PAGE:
Hammond brushes aside concerns about the negative turn. “Mitt Romney, with his super PAC, threw this race into the gutter,” he says. “He won’t get away with what he did in Iowa.” Two fellow top staffers are also adamant about Gingrich’s right to take on Bain and Romney, but they note that Gingrich will wait to be asked about the topic in coming days; he won’t bring it up himself. On Sunday and Monday, they note, he mostly avoided addressing the issue.

And in Monday night’s Fox News debate, Gingrich defended his tack. “I raise questions that I think are legitimate questions,” he said. “Raising questions” about Romney’s Bain record is not “only the prerogative of Barack Obama” and Democrats. With Bain’s “pattern” of leaving companies with “enormous debt,” Republicans must scrutinize Romney’s role, he said.

Former congressman Chris Chocola, the president of the Club for Growth, a pro-market advocacy group, warns that Gingrich may not “get away” with his harsh words. The tough talk and super-PAC ads will generate headlines, Chocola says, but they’ll also eventually make conservatives uneasy about Gingrich, with “anti-Bain” translated as anti-capitalist. “It’s an angry response,” he says. “And it’s so universally discredited by everybody, as over the top and out of context, that in a strange way, it may inoculate Romney in the future, discrediting the charges.”

Grover Norquist, the president of Americans for Tax Reform, says Chocola is right, and that the super PAC’s 28-minute film about Bain — which contains factual inaccuracies, according to the Washington Post — is “fact-checking the Obama attacks for Obama.” Beyond that, “I have no idea” what Gingrich is doing, Norquist says, unless “in the middle of a primary, you . . . convince yourself that the other guy can’t win, so you’re not damaging him for the general; you tell yourself you’re trying to save the Republican party.”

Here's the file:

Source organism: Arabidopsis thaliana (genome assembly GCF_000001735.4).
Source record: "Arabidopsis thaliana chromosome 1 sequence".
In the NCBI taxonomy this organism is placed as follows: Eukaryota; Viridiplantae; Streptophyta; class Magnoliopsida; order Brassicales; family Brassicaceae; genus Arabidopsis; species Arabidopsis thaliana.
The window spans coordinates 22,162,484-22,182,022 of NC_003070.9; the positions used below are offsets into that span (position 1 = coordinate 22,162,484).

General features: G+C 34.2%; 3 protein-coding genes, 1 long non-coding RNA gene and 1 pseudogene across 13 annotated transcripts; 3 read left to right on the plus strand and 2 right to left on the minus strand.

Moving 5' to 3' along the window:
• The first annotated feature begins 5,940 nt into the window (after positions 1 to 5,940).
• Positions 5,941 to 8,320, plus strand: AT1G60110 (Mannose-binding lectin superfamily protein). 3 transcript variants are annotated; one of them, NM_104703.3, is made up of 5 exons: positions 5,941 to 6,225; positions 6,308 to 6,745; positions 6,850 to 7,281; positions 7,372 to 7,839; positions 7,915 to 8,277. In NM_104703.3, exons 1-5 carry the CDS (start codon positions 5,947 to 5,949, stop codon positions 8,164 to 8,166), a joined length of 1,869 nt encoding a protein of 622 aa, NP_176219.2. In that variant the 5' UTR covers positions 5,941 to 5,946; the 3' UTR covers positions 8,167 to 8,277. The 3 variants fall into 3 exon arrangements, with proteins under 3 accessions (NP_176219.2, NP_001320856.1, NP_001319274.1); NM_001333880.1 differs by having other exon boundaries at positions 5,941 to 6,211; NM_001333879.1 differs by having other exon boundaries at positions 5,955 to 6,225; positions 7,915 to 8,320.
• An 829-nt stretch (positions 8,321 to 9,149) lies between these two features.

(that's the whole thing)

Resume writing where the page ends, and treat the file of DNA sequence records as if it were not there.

Team Gingrich is not fretting; in fact, they see a glimmer of opportunity. South Carolina polls, for the moment, show Gingrich above water, a steady second in most surveys. An American Research Group survey shows Romney leading Gingrich 29 percent to 25 percent among likely GOP voters, which is within the margin of error. Rasmussen’s latest poll shows Romney leading 28 percent to 21 percent. Both polls put Gingrich ahead of Rick Santorum and Ron Paul.

Still, should Gingrich stumble on Saturday, finishing a distant second or third, there will be a clamor for him to withdraw, says one source close to the campaign, especially because of the campaign’s rough-and-tumble play for South Carolina. But Gingrich may not immediately bow out even in this situation, the source says. “There are many factors that will play a part in the decision, including whether Ron Paul fizzles in South Carolina,” the source says. “If [Paul] fades, Romney wins, and Gingrich gets the silver, he’ll fight on, with enough fuel for Florida.”

Others within Gingrich’s circle are not as optimistic about the path forward should the campaign fail to catch fire. “He will need to win South Carolina,” says Jack Kimball, a former chairman of the New Hampshire GOP and a Gingrich surrogate. “If he does, that will be a game-changer, but he will need that, he will need the momentum.” Leading state GOP figures agree. “If Romney wins South Carolina, I think the game is over,” said Rep. Tim Scott (R., S.C.) on NBC’s Meet the Press. “This is the last stand for many candidates.” On the same program, Sen. Lindsey Graham (R., S.C.) echoed Scott, and said Republicans will “rally” to Romney if he wins this week.

Gingrich acknowledges the importance of winning South Carolina, and he promises to “reassess” his campaign should Romney emerge as the victor. But for now, in the middle of a primary dogfight, he will remain the king of pain, the anti-Bain crusader. As he told reporters in Rock Hill, S.C., late last week, “I’m prepared to have people be irritated on the right and the left.”

Robert Costa is a political reporter for National Review.